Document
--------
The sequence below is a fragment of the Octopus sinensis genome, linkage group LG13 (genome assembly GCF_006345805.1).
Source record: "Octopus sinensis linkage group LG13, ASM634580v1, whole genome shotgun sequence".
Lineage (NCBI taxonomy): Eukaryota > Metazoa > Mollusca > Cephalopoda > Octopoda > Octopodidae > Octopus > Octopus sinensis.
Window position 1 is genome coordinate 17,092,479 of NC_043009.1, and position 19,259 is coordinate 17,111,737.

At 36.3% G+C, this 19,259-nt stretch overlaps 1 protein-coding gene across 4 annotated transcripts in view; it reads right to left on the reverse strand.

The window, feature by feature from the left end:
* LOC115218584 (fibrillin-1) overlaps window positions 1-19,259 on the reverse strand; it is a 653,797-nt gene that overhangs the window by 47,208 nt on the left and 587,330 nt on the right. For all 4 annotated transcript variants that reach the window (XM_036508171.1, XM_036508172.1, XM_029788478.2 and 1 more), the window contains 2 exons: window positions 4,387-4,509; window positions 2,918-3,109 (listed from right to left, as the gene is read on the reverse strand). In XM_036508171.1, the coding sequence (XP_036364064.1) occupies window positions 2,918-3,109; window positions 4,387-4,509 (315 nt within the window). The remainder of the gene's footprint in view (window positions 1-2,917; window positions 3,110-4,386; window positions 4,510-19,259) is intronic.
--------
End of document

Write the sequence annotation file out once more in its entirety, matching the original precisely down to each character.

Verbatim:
The sequence below is a fragment of the Octopus sinensis genome, linkage group LG13 (genome assembly GCF_006345805.1).
Source record: "Octopus sinensis linkage group LG13, ASM634580v1, whole genome shotgun sequence".
Lineage (NCBI taxonomy): Eukaryota > Metazoa > Mollusca > Cephalopoda > Octopoda > Octopodidae > Octopus > Octopus sinensis.
Window position 1 is genome coordinate 17,092,479 of NC_043009.1, and position 19,259 is coordinate 17,111,737.

At 36.3% G+C, this 19,259-nt stretch overlaps 1 protein-coding gene across 4 annotated transcripts in view; it reads right to left on the reverse strand.

The window, feature by feature from the left end:
* LOC115218584 (fibrillin-1) overlaps window positions 1-19,259 on the reverse strand; it is a 653,797-nt gene that overhangs the window by 47,208 nt on the left and 587,330 nt on the right. For all 4 annotated transcript variants that reach the window (XM_036508171.1, XM_036508172.1, XM_029788478.2 and 1 more), the window contains 2 exons: window positions 4,387-4,509; window positions 2,918-3,109 (listed from right to left, as the gene is read on the reverse strand). In XM_036508171.1, the coding sequence (XP_036364064.1) occupies window positions 2,918-3,109; window positions 4,387-4,509 (315 nt within the window). The remainder of the gene's footprint in view (window positions 1-2,917; window positions 3,110-4,386; window positions 4,510-19,259) is intronic.